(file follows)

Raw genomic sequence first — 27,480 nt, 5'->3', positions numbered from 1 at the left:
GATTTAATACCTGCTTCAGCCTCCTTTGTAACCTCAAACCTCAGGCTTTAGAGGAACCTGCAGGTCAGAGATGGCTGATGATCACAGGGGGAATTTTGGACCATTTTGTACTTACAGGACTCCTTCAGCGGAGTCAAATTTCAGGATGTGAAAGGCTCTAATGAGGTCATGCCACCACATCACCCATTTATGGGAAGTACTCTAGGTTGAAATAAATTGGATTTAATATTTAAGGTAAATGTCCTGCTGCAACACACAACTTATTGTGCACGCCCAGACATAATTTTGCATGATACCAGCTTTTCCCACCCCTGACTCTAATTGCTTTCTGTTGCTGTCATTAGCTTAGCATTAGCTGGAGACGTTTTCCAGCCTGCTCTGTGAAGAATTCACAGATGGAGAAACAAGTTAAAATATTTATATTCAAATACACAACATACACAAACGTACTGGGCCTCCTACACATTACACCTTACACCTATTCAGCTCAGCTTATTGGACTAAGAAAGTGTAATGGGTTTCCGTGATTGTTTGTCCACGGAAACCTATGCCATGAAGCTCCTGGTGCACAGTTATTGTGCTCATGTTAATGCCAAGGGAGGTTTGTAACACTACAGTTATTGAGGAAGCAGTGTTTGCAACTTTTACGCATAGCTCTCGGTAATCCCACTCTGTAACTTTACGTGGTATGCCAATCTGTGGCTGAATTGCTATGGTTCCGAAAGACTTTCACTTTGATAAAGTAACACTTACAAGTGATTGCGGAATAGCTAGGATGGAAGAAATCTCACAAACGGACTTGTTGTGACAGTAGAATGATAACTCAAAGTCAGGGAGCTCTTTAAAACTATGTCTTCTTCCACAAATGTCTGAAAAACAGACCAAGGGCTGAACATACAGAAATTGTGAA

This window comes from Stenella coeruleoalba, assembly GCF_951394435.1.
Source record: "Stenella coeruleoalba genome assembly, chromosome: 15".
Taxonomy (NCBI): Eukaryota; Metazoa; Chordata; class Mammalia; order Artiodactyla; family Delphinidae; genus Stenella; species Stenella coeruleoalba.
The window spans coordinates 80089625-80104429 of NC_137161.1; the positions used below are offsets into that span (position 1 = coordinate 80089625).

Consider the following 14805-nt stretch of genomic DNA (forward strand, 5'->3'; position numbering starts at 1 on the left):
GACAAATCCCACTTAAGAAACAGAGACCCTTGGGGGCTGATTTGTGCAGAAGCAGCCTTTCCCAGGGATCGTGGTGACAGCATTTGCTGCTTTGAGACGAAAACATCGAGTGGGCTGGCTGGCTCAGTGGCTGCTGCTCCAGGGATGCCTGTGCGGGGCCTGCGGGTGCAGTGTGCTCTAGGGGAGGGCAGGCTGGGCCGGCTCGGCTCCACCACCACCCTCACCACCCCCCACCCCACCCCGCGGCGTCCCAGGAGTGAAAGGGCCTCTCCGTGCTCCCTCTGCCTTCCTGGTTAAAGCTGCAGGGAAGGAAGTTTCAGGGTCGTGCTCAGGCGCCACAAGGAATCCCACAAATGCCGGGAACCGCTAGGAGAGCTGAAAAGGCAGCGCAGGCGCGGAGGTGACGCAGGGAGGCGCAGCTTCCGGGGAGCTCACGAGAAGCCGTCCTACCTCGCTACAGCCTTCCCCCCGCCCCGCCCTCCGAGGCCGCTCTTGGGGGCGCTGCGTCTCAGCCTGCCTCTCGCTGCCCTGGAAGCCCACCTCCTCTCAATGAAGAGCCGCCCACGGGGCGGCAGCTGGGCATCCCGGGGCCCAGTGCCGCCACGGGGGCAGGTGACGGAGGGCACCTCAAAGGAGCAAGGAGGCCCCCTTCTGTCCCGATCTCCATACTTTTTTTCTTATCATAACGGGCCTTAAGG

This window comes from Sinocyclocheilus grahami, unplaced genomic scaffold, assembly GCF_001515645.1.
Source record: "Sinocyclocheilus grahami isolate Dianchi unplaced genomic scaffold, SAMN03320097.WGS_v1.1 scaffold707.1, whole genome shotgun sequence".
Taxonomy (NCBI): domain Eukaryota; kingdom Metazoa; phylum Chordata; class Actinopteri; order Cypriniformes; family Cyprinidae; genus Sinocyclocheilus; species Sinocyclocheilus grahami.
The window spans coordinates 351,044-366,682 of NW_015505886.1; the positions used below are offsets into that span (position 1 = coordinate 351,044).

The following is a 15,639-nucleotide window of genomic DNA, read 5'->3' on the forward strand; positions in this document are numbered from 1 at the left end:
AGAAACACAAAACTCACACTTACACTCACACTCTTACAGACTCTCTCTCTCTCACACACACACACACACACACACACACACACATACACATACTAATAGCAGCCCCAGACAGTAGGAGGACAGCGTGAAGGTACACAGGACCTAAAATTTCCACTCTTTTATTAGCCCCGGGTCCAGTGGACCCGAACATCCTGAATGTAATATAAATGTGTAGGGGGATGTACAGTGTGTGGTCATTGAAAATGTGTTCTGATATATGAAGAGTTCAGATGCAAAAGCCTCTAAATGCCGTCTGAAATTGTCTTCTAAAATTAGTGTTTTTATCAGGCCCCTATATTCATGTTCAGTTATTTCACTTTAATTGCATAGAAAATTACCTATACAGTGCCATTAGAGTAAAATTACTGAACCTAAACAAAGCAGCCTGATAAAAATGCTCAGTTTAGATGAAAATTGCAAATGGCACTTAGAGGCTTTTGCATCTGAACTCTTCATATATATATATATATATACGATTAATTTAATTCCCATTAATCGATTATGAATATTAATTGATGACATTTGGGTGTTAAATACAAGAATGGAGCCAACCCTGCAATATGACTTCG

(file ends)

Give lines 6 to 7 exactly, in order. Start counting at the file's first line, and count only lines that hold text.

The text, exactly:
The window spans coordinates 80089625-80104429 of NC_137161.1; the positions used below are offsets into that span (position 1 = coordinate 80089625).

Consider the following 14805-nt stretch of genomic DNA (forward strand, 5'->3'; position numbering starts at 1 on the left):